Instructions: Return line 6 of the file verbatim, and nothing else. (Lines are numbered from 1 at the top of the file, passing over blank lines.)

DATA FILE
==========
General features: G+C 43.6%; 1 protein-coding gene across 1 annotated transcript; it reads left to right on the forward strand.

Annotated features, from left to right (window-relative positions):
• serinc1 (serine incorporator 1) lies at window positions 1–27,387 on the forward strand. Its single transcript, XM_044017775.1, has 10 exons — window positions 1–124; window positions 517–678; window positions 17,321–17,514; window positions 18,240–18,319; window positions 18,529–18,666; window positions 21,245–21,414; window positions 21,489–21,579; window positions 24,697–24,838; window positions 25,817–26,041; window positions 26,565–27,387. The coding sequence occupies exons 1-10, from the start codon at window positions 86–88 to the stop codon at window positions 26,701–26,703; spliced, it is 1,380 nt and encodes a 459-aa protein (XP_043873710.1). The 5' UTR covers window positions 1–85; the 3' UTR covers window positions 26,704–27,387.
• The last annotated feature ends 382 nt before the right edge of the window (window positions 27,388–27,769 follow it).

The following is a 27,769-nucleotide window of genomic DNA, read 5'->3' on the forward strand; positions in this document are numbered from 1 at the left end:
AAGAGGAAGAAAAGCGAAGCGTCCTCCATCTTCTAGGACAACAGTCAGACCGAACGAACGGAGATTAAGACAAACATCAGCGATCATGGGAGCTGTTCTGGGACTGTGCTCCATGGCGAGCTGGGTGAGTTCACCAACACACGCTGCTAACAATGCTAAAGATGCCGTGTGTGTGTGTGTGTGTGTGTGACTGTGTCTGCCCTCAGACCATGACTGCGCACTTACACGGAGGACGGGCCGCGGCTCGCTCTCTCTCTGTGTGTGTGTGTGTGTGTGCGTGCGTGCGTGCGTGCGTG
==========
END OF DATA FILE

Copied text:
AAGAGGAAGAAAAGCGAAGCGTCCTCCATCTTCTAGGACAACAGTCAGACCGAACGAACGGAGATTAAGACAAACATCAGCGATCATGGGAGCTGTTCTGGGACTGTGCTCCATGGCGAGCTGGGTGAGTTCACCAACACACGCTGCTAACAATGCTAAAGATGCCGTGTGTGTGTGTGTGTGTGTGTGACTGTGTCTGCCCTCAGACCATGACTGCGCACTTACACGGAGGACGGGCCGCGGCTCGCTCTCTCTCTGTGTGTGTGTGTGTGTGTGCGTGCGTGCGTGCGTGCGTG